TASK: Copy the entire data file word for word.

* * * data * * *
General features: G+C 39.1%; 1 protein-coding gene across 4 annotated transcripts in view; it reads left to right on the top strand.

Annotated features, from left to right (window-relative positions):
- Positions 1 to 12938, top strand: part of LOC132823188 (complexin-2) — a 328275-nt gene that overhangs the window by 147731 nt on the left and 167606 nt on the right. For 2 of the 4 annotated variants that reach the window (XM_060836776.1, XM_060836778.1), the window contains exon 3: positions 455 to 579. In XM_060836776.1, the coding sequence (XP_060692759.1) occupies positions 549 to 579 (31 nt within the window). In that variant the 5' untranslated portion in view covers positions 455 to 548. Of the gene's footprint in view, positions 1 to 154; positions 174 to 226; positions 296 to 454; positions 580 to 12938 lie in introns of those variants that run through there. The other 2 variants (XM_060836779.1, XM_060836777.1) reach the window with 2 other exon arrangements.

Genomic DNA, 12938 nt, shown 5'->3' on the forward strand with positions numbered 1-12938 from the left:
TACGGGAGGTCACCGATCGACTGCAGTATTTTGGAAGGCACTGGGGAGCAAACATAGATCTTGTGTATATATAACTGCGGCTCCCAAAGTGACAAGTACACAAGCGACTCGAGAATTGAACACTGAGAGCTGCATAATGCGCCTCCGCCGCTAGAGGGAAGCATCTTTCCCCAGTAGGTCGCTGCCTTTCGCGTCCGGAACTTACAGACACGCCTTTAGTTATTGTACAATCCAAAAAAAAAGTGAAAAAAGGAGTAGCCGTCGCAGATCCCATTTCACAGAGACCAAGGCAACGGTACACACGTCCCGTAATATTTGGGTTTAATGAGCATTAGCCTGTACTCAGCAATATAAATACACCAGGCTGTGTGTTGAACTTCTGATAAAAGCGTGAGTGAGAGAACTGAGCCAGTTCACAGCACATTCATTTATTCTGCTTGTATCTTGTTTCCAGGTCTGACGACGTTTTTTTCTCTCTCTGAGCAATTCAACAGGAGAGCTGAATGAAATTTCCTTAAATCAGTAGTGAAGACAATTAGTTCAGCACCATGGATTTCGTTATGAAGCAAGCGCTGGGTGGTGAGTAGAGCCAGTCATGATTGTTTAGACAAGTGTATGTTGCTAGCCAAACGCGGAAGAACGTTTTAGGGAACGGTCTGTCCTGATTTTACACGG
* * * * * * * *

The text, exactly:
General features: G+C 39.1%; 1 protein-coding gene across 4 annotated transcripts in view; it reads left to right on the top strand.

Annotated features, from left to right (window-relative positions):
- Positions 1 to 12938, top strand: part of LOC132823188 (complexin-2) — a 328275-nt gene that overhangs the window by 147731 nt on the left and 167606 nt on the right. For 2 of the 4 annotated variants that reach the window (XM_060836776.1, XM_060836778.1), the window contains exon 3: positions 455 to 579. In XM_060836776.1, the coding sequence (XP_060692759.1) occupies positions 549 to 579 (31 nt within the window). In that variant the 5' untranslated portion in view covers positions 455 to 548. Of the gene's footprint in view, positions 1 to 154; positions 174 to 226; positions 296 to 454; positions 580 to 12938 lie in introns of those variants that run through there. The other 2 variants (XM_060836779.1, XM_060836777.1) reach the window with 2 other exon arrangements.

Genomic DNA, 12938 nt, shown 5'->3' on the forward strand with positions numbered 1-12938 from the left:
TACGGGAGGTCACCGATCGACTGCAGTATTTTGGAAGGCACTGGGGAGCAAACATAGATCTTGTGTATATATAACTGCGGCTCCCAAAGTGACAAGTACACAAGCGACTCGAGAATTGAACACTGAGAGCTGCATAATGCGCCTCCGCCGCTAGAGGGAAGCATCTTTCCCCAGTAGGTCGCTGCCTTTCGCGTCCGGAACTTACAGACACGCCTTTAGTTATTGTACAATCCAAAAAAAAAGTGAAAAAAGGAGTAGCCGTCGCAGATCCCATTTCACAGAGACCAAGGCAACGGTACACACGTCCCGTAATATTTGGGTTTAATGAGCATTAGCCTGTACTCAGCAATATAAATACACCAGGCTGTGTGTTGAACTTCTGATAAAAGCGTGAGTGAGAGAACTGAGCCAGTTCACAGCACATTCATTTATTCTGCTTGTATCTTGTTTCCAGGTCTGACGACGTTTTTTTCTCTCTCTGAGCAATTCAACAGGAGAGCTGAATGAAATTTCCTTAAATCAGTAGTGAAGACAATTAGTTCAGCACCATGGATTTCGTTATGAAGCAAGCGCTGGGTGGTGAGTAGAGCCAGTCATGATTGTTTAGACAAGTGTATGTTGCTAGCCAAACGCGGAAGAACGTTTTAGGGAACGGTCTGTCCTGATTTTACACGG